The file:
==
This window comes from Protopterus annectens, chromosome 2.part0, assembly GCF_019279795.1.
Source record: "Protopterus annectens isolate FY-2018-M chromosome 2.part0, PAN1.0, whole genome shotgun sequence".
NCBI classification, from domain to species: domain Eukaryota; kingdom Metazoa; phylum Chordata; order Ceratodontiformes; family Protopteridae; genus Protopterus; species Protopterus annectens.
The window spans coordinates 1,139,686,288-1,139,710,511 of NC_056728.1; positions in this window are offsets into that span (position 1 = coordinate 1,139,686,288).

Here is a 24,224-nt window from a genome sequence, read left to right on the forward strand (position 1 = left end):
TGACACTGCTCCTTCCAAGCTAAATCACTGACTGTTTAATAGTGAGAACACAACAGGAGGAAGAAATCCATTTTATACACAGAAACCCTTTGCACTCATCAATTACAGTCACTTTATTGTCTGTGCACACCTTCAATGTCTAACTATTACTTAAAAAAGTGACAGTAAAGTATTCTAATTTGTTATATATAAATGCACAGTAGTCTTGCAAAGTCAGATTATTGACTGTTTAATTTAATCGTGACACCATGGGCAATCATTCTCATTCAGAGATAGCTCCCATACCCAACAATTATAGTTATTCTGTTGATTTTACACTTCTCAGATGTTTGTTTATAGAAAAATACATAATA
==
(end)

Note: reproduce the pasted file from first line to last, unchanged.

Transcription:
This window comes from Protopterus annectens, chromosome 2.part0, assembly GCF_019279795.1.
Source record: "Protopterus annectens isolate FY-2018-M chromosome 2.part0, PAN1.0, whole genome shotgun sequence".
NCBI classification, from domain to species: domain Eukaryota; kingdom Metazoa; phylum Chordata; order Ceratodontiformes; family Protopteridae; genus Protopterus; species Protopterus annectens.
The window spans coordinates 1,139,686,288-1,139,710,511 of NC_056728.1; positions in this window are offsets into that span (position 1 = coordinate 1,139,686,288).

Here is a 24,224-nt window from a genome sequence, read left to right on the forward strand (position 1 = left end):
TGACACTGCTCCTTCCAAGCTAAATCACTGACTGTTTAATAGTGAGAACACAACAGGAGGAAGAAATCCATTTTATACACAGAAACCCTTTGCACTCATCAATTACAGTCACTTTATTGTCTGTGCACACCTTCAATGTCTAACTATTACTTAAAAAAGTGACAGTAAAGTATTCTAATTTGTTATATATAAATGCACAGTAGTCTTGCAAAGTCAGATTATTGACTGTTTAATTTAATCGTGACACCATGGGCAATCATTCTCATTCAGAGATAGCTCCCATACCCAACAATTATAGTTATTCTGTTGATTTTACACTTCTCAGATGTTTGTTTATAGAAAAATACATAATA